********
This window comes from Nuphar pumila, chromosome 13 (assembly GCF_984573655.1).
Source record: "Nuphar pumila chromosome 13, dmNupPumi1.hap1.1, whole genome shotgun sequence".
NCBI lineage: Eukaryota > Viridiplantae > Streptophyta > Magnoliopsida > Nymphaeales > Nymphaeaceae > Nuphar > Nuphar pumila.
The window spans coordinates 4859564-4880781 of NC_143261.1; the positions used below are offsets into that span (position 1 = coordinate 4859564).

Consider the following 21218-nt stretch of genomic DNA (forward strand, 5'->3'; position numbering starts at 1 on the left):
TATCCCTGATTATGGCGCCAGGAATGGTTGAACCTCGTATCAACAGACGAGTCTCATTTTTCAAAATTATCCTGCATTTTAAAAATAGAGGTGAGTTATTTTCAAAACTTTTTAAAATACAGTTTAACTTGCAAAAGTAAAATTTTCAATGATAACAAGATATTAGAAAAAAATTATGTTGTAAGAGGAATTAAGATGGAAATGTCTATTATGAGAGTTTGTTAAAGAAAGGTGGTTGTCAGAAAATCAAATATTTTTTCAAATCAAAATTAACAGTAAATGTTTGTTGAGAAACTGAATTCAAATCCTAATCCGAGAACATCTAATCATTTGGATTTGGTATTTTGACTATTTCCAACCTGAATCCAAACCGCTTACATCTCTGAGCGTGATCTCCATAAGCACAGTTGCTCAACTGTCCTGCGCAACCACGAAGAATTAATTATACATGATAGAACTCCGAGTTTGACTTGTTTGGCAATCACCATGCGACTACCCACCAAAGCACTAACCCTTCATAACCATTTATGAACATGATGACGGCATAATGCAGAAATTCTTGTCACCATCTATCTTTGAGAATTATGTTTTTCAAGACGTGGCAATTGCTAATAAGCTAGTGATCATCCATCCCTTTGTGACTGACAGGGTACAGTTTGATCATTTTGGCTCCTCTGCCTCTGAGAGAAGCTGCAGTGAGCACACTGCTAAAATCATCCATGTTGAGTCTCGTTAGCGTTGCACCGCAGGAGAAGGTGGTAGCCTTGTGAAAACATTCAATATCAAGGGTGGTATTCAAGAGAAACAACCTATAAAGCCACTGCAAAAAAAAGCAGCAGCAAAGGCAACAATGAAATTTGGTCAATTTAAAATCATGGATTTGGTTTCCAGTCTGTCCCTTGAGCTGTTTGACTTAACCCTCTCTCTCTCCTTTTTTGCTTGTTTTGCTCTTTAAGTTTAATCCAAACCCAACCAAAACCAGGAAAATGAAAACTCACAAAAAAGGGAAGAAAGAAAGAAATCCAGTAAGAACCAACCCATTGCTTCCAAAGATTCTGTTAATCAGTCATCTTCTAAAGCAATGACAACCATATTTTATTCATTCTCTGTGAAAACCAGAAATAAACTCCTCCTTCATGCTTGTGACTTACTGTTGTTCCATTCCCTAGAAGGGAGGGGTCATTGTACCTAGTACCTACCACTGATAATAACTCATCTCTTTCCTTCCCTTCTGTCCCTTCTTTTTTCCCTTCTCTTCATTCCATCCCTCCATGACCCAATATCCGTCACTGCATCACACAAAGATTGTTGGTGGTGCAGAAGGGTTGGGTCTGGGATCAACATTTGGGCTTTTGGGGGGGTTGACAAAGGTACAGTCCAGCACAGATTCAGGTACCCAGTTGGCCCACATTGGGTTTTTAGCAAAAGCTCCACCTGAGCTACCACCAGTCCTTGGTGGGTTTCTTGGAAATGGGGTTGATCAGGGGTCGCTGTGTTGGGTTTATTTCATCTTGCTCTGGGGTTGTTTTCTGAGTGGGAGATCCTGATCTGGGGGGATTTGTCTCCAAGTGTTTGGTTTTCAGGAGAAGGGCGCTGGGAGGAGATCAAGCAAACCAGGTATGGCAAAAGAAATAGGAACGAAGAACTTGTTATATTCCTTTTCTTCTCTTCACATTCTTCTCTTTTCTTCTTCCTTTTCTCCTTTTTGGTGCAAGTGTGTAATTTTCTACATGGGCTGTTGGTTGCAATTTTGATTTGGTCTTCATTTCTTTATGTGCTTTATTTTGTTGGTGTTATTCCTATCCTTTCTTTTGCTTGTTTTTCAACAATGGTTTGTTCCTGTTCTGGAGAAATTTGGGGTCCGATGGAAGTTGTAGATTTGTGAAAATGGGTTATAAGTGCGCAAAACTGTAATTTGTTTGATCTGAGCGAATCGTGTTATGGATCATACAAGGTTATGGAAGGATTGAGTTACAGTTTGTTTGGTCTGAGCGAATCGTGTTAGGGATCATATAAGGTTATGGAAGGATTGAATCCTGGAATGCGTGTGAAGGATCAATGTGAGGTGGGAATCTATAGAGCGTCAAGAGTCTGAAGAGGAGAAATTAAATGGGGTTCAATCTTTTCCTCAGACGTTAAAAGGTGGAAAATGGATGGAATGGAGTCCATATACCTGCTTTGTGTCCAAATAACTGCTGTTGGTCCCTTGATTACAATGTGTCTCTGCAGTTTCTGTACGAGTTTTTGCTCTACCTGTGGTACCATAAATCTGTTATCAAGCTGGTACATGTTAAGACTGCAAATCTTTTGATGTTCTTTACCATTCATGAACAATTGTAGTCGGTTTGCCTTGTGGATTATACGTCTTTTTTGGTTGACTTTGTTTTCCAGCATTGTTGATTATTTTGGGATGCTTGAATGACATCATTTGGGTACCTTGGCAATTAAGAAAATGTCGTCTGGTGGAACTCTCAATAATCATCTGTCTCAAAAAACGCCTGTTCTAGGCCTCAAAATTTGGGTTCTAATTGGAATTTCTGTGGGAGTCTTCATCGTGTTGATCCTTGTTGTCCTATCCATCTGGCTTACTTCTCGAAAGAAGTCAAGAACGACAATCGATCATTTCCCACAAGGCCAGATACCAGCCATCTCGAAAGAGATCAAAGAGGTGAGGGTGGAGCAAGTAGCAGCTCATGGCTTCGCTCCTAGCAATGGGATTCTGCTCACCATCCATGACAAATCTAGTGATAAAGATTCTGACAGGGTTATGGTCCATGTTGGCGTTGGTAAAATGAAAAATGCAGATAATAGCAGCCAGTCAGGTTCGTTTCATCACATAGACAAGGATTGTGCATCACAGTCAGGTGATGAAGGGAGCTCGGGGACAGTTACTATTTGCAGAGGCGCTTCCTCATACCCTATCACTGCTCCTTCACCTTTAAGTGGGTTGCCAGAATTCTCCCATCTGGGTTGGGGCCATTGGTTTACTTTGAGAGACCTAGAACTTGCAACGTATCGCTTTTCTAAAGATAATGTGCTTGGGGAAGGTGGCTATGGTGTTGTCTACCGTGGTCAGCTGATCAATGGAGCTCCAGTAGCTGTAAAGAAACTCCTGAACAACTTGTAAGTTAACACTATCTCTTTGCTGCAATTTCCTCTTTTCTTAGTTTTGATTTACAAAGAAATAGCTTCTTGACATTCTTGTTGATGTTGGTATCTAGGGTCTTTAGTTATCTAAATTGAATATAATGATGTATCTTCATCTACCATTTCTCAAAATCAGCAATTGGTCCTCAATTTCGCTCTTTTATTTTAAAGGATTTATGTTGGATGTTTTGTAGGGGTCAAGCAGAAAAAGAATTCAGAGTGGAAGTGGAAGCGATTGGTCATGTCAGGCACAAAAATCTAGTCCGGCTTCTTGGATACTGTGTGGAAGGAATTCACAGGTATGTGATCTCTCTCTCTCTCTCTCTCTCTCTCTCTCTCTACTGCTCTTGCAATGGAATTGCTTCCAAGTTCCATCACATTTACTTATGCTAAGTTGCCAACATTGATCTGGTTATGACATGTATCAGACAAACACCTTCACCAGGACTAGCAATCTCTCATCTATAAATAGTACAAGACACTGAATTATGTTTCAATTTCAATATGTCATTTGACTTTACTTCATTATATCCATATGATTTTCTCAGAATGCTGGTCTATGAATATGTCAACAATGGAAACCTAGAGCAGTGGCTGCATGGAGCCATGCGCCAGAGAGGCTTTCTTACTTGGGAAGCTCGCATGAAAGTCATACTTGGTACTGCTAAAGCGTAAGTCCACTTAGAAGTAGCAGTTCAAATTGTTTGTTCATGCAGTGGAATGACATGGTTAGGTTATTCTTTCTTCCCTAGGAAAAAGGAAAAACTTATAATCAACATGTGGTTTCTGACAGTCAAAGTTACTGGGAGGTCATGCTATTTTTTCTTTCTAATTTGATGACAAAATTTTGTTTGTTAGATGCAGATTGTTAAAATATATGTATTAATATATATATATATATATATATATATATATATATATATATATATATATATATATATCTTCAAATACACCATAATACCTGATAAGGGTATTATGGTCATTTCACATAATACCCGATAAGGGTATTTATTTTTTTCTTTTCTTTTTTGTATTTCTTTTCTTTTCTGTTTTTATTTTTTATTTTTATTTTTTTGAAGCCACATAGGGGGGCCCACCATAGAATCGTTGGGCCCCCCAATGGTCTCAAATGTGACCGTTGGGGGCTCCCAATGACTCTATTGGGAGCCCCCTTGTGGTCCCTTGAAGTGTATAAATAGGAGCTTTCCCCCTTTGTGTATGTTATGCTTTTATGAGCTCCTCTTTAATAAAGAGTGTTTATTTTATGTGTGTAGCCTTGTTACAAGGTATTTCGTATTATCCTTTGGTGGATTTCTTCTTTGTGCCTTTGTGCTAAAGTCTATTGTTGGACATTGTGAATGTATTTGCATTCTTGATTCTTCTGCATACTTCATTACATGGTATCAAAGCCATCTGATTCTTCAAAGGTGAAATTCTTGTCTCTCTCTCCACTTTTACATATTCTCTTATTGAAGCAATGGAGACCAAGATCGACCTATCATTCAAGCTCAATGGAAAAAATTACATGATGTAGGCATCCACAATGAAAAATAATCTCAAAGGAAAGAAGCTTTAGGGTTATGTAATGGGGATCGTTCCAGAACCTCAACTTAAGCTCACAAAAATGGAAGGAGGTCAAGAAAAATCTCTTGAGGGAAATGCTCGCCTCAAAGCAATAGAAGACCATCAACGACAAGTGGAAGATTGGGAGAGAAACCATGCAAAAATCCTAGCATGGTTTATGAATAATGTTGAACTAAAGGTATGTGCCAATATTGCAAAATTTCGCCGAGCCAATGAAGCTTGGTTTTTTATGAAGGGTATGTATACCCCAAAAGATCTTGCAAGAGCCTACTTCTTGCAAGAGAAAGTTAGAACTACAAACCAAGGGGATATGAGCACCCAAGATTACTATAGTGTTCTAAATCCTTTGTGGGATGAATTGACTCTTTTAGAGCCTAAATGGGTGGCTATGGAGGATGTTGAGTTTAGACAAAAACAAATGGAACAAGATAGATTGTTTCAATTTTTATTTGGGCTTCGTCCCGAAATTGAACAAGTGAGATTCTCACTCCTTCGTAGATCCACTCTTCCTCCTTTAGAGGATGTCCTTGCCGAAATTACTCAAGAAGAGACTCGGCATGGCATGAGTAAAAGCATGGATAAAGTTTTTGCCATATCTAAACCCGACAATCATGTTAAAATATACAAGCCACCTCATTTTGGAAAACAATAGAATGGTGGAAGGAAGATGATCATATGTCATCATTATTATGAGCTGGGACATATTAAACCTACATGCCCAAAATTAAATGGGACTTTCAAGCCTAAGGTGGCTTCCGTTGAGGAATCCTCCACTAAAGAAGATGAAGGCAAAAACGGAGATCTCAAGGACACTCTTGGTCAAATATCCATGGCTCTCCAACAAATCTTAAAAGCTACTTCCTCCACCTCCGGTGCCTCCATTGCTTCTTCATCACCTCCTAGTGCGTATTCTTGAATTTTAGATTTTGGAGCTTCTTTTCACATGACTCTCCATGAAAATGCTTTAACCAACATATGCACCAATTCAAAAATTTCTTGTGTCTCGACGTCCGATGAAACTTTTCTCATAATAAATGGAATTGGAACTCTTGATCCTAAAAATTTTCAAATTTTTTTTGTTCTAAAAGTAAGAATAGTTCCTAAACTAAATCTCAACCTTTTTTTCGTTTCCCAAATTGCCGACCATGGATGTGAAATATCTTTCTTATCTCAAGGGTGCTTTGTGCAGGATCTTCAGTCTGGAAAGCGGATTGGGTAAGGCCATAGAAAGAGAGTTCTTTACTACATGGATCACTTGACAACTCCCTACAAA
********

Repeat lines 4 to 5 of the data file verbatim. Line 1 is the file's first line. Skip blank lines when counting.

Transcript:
The window spans coordinates 4859564-4880781 of NC_143261.1; the positions used below are offsets into that span (position 1 = coordinate 4859564).

Consider the following 21218-nt stretch of genomic DNA (forward strand, 5'->3'; position numbering starts at 1 on the left):